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Governor extends Indiana COVID-19 emergency declaration through July
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Governor extends Indiana COVID-19 emergency declaration through July

From the ICYMI: Here are the most-read stories from the past week series
Indiana Gov. Eric Holcomb

Gov. Eric Holcomb signs an executive order declaring a state public health emergency March 6, 2020 after an adult male in Indianapolis tested positive for COVID-19. On Wednesday, Holcomb signed the 16th renewal of that order which now is slated to run through July 31.

Gov. Eric Holcomb is extending his declaration of a statewide public health emergency due to the COVID-19 pandemic through at least the end of July.

The Republican issued an executive order Wednesday that found, despite the state's ongoing mitigation and vaccination efforts, the coronavirus "remains a threat to the health, safety and welfare of all residents of Indiana," and further action is needed "to continue to address, control and reduce the threat posed by COVID-19."

This is the 16th renewal of Indiana's COVID-19 emergency since Holcomb signed his initial declaration March 6, 2020, after the first case of COVID-19 was confirmed in the Hoosier State.

Since that day, more than 750,000 Hoosiers have tested positive for the virus and nearly 14,000 Indiana residents have died from COVID-19, according to the Indiana Department of Health.

Holcomb said renewing his public health emergency declaration through July 31 ensures Indiana can continue responding effectively to the hundreds of COVID-19 cases still being diagnosed daily, along with the continuing hospitalizations and deaths caused by the coronavirus.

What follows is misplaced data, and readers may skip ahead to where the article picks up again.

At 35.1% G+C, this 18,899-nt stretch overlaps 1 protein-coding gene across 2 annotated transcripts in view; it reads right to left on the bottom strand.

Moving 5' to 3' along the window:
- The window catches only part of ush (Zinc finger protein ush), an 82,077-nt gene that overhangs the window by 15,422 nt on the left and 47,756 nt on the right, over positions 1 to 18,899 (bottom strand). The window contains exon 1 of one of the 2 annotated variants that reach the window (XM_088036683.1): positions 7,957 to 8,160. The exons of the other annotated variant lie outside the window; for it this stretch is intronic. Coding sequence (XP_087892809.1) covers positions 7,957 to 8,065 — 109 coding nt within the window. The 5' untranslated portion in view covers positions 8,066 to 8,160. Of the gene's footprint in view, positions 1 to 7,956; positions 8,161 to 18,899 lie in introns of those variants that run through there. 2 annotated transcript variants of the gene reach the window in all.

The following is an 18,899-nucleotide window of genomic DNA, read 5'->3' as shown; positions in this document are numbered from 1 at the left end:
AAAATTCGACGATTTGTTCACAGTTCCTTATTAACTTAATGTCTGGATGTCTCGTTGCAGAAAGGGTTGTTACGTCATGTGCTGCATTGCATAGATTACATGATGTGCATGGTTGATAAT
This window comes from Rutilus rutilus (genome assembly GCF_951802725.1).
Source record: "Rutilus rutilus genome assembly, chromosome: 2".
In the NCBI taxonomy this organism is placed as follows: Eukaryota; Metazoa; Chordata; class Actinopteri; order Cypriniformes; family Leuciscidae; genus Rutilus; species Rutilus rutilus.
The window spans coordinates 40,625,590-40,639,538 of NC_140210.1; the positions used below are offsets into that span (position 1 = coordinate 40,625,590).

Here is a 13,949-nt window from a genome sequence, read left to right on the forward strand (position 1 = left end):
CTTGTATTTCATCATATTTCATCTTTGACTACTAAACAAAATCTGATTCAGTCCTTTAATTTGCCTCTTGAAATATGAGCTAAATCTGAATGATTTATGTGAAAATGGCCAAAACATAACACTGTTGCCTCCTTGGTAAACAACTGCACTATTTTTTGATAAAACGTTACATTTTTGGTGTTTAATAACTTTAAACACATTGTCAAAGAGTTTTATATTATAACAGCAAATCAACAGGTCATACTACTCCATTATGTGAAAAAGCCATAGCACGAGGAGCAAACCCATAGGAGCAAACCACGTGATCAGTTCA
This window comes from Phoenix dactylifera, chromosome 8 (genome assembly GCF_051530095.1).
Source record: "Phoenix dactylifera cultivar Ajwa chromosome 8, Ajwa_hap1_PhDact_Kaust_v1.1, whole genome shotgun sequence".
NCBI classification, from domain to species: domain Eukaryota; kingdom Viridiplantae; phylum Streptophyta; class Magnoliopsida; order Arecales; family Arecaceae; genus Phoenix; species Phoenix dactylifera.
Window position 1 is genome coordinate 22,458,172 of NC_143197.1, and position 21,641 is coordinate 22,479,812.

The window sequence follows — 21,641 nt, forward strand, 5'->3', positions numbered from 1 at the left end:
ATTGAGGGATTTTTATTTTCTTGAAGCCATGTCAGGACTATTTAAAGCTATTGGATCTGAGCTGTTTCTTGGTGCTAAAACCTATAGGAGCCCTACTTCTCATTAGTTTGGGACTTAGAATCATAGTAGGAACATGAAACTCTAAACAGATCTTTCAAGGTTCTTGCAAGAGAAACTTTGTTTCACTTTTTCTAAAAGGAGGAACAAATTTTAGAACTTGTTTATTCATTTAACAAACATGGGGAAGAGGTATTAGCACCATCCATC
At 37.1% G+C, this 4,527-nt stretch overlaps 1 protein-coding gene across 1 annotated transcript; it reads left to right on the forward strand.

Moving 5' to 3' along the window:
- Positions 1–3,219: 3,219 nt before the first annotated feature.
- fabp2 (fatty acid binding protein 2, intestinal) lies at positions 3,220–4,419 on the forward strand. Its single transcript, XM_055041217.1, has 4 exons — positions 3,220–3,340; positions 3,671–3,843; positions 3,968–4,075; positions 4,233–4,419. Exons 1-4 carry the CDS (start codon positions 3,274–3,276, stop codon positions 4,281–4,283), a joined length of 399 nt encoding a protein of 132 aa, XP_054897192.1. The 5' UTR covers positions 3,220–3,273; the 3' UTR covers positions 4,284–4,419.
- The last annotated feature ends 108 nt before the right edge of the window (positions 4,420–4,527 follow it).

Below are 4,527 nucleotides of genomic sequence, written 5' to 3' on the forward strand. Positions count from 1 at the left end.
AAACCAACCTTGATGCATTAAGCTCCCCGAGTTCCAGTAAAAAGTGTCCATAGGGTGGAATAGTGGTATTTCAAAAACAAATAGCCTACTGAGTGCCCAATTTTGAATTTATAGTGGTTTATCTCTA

The governor also singled out Indiana's comparatively low vaccination rate as a reason to extend the state of emergency. He said the 47.6% of eligible Hoosiers who were fully vaccinated as of Wednesday ranks 38th among the 50 states.

Holcomb noted that 98.5% of new COVID-19 cases are unvaccinated individuals — leaving Indiana in a potentially precious position as coronavirus variants continue to spread across the country.

Go on patrol with Aaron Crawford, a Cpl. with the Lowell Police Department, as he speaks about joining the force, DUI enforcement grants, and police Jiu-jitsu training.

Hoosiers age 12 and up can get the COVID-19 vaccine for free at most hospitals, health clinics and retail pharmacies in the state without an appointment.

A full list of vaccine sites is available online at ourshot.in.gov, or by calling 211.

The governor's extension of his emergency order also allowed him to issue a second executive order permitting retired, out-of-state, and student health care workers to continue practicing in Indiana until Sept. 30.

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